Why would you still borrow money to buy a car if you can lease one at a lower cost? This is the common thread throughout most marketing campaigns of lease companies and car dealers who offer private leasing. But is renting a car for private use really a cheaper alternative for medium to long term?
The numbers next to each other
For her first car, 23-year-old Annabelle Moore has a brand-new Opel Corsa in mind with a purchase price of $ 14,000. She is considering the following two options:
- 1. Enter into a 4-year private lease contract with the Opel dealer. For this she will have to pay a fixed lease amount of $ 260 every month. The annual insurance, regular maintenance of the car and any repairs are at the expense of the company. In 4 years she will pay $ 12,480 to the car dealer.
- 2. Take out a 4-year car loan with her bank for an amount of $ 15,000 (car price + insurance for 4 years). The bank offers her an APR of 5 percent, which brings the monthly repayment to an amount of $ 345. In 4 years she will pay $ 16,560 to the bank.
For this period, Annabelle Moore with a lease contract will indeed have fewer costs to drive around in an Opel Corsa. Hereby she experiences as an additional financial advantage that she will not have to spend on service, take changes, etc. All together, she will save around $ 5000 less in 4 years.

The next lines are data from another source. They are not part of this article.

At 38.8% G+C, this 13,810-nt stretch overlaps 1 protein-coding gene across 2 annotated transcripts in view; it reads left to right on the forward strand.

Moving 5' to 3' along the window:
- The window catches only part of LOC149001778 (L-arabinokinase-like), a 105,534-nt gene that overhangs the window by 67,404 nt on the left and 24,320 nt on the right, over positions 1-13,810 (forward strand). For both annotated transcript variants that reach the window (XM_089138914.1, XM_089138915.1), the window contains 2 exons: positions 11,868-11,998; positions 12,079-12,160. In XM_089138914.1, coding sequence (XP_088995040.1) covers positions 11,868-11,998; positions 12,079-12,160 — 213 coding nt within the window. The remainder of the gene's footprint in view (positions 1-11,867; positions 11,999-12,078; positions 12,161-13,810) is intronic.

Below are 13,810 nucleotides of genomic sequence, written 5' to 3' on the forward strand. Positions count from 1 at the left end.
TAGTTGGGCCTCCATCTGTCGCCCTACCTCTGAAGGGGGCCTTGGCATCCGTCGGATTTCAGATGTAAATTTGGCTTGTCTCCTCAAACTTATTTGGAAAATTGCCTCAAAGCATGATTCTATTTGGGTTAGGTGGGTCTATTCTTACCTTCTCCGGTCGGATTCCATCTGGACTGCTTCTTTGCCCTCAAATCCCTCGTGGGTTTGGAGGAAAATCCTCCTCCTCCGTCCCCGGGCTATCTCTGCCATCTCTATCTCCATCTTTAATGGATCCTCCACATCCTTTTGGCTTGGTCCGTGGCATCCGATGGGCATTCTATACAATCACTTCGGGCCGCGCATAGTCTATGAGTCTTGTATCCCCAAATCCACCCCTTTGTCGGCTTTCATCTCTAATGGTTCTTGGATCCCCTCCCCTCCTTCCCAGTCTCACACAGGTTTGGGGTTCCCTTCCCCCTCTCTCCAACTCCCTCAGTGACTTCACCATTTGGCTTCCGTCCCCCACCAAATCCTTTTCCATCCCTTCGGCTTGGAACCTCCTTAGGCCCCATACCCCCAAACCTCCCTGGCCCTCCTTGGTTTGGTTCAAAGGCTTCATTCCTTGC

After the lease or loan agreement has expired
However, the current balance can only be drawn up after the lease contract has expired or the car loan has been fully repaid. With a private lease, the Opel Corsa has to go back to the car dealer. At that time, Annabelle Moore can decide if she wants to conclude a new 4-year lease contract for a 2020 model, for which she will again pay $ 260 per month (for the sake of convenience, any inflation is not included).
If she buys the car through a loan, she has two options
She can use the residual value of the 2016 Opel Corsa with a new 4-year loan to buy a brand new model. The average depreciation on cars over 4 years is 40 to 45 percent, which means that the old Corsa will still be worth around $ 8,000. She only has to go to the bank for $ 7000 (including 4 years of insurance), for which she will have to pay $ 160 a month. Annabelle Moore can also decide to continue driving in her old Opel without fixed monthly expenses, with only the annual liability insurance, service and possible repairs as costs.
From a purely economic point of view, borrowing (buying) will always remain cheaper than leasing (renting). The initial saving that a private lease generates on a monthly basis is ultimately lost against the fact that you own the car when you borrow it. After the term, the residual value of the car is entirely yours. In the example above, this is $ 8,000, while the lease agreement only provides a total saving of $ 5,000.